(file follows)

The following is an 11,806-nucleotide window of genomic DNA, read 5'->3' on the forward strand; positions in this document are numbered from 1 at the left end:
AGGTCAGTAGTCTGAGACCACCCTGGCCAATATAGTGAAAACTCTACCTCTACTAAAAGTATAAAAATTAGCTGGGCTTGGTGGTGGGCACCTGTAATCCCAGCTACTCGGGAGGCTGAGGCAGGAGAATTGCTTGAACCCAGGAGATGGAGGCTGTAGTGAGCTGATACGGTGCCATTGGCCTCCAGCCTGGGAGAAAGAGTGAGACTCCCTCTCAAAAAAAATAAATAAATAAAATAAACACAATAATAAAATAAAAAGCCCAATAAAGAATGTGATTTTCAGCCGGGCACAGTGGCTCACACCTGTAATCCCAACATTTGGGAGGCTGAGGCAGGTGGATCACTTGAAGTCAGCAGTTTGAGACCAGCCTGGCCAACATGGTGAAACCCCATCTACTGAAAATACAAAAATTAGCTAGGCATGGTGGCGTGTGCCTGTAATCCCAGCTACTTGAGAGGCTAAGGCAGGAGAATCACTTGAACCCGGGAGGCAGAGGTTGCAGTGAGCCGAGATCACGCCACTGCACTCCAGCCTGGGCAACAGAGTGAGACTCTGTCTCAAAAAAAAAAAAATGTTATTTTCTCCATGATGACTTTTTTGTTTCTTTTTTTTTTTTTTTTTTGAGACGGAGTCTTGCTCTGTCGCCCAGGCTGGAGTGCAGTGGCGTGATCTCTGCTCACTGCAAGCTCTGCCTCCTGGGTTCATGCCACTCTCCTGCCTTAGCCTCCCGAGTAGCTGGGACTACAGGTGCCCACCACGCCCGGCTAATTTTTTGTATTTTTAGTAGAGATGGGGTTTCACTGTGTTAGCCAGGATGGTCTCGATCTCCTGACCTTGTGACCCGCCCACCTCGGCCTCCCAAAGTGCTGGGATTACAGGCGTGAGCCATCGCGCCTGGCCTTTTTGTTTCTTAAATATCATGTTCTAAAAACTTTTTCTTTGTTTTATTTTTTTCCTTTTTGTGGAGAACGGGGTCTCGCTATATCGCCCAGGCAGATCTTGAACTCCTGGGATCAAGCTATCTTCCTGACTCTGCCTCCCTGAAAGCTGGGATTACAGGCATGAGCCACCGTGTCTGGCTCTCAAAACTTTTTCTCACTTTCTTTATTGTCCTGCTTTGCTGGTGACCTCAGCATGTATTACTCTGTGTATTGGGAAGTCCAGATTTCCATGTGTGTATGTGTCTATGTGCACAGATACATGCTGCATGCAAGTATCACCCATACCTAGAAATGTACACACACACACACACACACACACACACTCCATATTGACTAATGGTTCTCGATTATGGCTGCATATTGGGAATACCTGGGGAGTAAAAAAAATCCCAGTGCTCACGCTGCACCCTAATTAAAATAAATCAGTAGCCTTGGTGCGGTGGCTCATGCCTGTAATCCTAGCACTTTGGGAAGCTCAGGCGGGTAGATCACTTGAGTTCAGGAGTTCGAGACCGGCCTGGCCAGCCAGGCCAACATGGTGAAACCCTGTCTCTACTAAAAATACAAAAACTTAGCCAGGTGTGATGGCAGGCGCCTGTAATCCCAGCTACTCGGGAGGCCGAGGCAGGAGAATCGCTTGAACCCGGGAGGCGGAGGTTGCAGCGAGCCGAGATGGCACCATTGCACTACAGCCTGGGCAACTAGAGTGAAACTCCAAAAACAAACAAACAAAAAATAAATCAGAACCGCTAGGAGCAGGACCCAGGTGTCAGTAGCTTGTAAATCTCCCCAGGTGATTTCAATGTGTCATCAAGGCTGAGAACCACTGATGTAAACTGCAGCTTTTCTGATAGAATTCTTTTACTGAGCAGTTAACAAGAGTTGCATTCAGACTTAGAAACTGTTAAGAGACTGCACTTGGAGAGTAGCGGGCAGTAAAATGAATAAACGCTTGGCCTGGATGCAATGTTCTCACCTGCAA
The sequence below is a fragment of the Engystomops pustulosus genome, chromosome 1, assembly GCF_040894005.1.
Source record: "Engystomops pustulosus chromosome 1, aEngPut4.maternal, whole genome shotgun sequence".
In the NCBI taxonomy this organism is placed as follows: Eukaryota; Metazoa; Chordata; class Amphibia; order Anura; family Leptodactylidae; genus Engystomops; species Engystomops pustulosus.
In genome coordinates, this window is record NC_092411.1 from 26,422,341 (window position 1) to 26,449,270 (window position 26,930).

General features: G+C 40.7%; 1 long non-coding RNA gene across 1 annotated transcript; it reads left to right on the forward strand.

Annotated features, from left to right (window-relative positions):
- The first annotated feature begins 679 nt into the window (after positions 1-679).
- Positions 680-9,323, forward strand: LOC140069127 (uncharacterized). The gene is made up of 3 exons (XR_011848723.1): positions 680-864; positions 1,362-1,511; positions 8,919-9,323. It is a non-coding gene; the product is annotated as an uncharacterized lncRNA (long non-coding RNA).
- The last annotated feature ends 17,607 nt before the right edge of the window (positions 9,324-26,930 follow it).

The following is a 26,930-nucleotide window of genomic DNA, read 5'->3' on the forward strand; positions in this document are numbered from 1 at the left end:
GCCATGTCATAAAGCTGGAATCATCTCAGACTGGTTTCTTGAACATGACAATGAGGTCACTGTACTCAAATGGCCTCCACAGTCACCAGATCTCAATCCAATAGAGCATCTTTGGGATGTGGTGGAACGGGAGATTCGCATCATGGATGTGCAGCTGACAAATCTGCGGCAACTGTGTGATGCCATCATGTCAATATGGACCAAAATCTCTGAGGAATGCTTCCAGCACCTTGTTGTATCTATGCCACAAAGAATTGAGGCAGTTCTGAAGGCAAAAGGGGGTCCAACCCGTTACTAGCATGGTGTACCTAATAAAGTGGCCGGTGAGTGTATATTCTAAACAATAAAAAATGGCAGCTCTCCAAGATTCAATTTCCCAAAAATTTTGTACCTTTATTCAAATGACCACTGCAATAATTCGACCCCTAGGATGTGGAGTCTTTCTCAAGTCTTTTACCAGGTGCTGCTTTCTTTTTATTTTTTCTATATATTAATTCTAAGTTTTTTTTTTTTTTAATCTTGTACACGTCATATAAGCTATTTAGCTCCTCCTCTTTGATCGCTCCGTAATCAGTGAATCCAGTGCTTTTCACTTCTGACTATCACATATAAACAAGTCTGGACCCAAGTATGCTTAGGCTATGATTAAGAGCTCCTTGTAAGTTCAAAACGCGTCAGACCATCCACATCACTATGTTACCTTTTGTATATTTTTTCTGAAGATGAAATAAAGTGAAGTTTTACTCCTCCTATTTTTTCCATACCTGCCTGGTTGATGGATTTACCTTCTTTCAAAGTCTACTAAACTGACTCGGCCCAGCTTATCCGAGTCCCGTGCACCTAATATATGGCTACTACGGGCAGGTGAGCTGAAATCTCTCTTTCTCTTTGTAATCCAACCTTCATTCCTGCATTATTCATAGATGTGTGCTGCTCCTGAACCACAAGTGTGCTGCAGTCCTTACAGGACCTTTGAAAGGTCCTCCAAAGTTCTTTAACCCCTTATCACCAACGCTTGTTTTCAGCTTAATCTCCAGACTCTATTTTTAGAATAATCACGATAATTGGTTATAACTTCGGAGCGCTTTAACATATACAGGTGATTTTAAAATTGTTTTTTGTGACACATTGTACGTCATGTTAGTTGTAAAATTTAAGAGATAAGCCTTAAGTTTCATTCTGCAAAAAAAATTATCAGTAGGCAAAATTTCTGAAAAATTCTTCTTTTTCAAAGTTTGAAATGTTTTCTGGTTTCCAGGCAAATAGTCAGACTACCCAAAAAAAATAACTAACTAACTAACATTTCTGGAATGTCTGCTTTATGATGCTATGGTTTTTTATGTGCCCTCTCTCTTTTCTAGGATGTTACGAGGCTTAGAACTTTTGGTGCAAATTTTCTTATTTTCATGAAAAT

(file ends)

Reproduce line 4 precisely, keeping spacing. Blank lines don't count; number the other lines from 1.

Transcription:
Source record: "Engystomops pustulosus chromosome 1, aEngPut4.maternal, whole genome shotgun sequence".